Mental Health


How Good Friends Make Great Health

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What makes a good friend? Most of us think we know one when we see one. But in case you’re unsure, here’s a quick take: Good friends support one another, see the best in one another, respect one another, and make time for one another. They have fun together, and tend to have interests in common.

And while social media is great for keeping in touch with friends, you want at least some friends who will do more than just “like” your funny photos; you want a friend or two who will be there for you, in person, when you need them most.

What’s more, good friends do more for us than drive us to the airport or help us move. Research suggests that people with strong social support have a reduced risk of health problems like depression, high blood pressure, and unhealthy body mass index (BMI). Studies have shown that strong friendships may even help us lead longer, happier lives.

How do you get and keep friends that keep you healthy? It all boils down to the Golden Rule.

Here are a few simple things you can do for a friend that you’d probably love to receive in return:

  • Be thoughtful. A kind and thoughtful gesture, remark, or gift—large or small—can mean so much. Having trouble coming up with ideas? Think of what you would like if you were in your friend’s place.
  • Be available. Life gets busy. We all know this. When you make time for your friend, it’s just as if you’re telling them, “You’re important to me. You’re worth it.”
  • Be a good listener. Being able to tell your problems to someone else can be a huge stress-reliever all by itself. Remember, your friend probably doesn’t expect you to solve their problems. They’re just hoping for a sympathetic ear.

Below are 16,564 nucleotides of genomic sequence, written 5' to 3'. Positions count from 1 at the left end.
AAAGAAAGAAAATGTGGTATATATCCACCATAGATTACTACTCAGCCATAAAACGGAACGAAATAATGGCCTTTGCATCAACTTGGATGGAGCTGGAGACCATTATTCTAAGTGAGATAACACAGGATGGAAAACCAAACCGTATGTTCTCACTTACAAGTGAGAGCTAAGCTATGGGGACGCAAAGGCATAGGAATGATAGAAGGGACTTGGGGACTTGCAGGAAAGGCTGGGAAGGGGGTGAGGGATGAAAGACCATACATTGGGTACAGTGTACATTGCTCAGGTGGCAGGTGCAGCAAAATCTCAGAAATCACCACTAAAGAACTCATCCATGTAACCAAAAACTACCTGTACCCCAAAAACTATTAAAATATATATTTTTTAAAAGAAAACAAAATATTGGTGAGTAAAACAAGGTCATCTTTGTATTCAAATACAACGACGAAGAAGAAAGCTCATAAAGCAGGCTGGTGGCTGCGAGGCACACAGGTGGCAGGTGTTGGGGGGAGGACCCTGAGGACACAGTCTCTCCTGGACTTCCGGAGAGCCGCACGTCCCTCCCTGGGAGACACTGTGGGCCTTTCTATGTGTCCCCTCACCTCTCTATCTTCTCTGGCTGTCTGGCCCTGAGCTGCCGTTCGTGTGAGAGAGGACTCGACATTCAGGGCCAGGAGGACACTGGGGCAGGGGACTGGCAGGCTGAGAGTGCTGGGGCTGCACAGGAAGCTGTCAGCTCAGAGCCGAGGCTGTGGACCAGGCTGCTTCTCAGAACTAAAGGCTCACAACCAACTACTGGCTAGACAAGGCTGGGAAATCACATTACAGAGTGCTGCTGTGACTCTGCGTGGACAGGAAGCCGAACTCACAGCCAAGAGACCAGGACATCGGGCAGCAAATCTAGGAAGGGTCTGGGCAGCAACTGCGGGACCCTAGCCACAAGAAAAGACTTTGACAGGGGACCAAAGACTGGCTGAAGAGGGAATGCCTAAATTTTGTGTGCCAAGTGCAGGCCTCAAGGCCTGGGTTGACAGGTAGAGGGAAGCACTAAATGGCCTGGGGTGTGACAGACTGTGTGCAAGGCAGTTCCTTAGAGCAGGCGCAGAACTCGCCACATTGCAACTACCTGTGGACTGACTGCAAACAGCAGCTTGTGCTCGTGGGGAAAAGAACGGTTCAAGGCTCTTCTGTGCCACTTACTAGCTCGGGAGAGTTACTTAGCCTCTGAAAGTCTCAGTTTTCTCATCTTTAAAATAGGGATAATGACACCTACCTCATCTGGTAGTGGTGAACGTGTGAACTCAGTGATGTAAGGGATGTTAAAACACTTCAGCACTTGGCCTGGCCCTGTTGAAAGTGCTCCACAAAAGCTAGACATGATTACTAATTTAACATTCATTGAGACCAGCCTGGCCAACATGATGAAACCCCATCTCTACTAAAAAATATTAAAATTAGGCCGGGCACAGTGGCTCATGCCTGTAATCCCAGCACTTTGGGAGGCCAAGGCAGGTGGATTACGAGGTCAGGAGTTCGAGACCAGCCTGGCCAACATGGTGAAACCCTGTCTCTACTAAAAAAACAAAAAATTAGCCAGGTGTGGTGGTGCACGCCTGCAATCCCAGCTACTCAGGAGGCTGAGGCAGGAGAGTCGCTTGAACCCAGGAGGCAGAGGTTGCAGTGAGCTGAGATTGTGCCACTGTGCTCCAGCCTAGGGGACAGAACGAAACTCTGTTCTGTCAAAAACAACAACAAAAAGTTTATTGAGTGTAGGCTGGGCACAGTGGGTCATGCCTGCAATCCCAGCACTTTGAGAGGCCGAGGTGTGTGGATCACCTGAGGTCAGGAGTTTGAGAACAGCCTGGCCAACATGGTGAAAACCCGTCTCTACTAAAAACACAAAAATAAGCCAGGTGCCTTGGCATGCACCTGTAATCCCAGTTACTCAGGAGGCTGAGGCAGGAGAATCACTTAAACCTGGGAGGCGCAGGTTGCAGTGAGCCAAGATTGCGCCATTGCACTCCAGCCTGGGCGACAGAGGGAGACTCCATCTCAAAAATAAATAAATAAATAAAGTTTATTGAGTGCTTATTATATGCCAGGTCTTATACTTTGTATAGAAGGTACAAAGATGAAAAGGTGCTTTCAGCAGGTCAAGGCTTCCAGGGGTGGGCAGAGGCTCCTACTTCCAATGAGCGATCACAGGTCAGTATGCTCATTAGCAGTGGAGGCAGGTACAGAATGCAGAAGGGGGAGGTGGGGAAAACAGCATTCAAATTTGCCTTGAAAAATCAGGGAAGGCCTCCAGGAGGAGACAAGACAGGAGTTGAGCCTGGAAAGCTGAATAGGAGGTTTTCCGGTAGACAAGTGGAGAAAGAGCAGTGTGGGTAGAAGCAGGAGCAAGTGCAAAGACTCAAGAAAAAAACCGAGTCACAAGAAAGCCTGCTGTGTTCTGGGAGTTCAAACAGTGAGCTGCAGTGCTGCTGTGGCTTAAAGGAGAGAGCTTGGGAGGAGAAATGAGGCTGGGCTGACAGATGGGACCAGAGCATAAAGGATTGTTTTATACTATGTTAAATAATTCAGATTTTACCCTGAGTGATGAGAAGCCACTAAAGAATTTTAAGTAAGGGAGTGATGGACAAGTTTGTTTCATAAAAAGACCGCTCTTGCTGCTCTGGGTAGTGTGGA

• Be honest. Everyone needs someone they can get “real” with. When friends are honest with each other and show that they care no matter what, it means both friends have a place they can take their toughest problems.
  • Be trustworthy. Do what you say you’ll do, keep confidential info to yourself, and look after your friends’ interests like they were your own, and you’ll make friends who are worthy of your
  • Be forgiving. Pobody’s nerfect. That goes for you, and for your friends. When you show a friend forgiveness, you’re showing that their friendship means more than a single mistake. It’s a gesture that you’ll be glad you made—when it’s your turn to ask for forgiveness.

These are good ways to make and keep friends, but what about where to find them? Since good friends tend to share common interests, maybe the best way is just to get out there and do the things you love—or, if that’s not working for you, try something brand new. Either way, be open and be patient. Great friendships take time. But they’re worth it.

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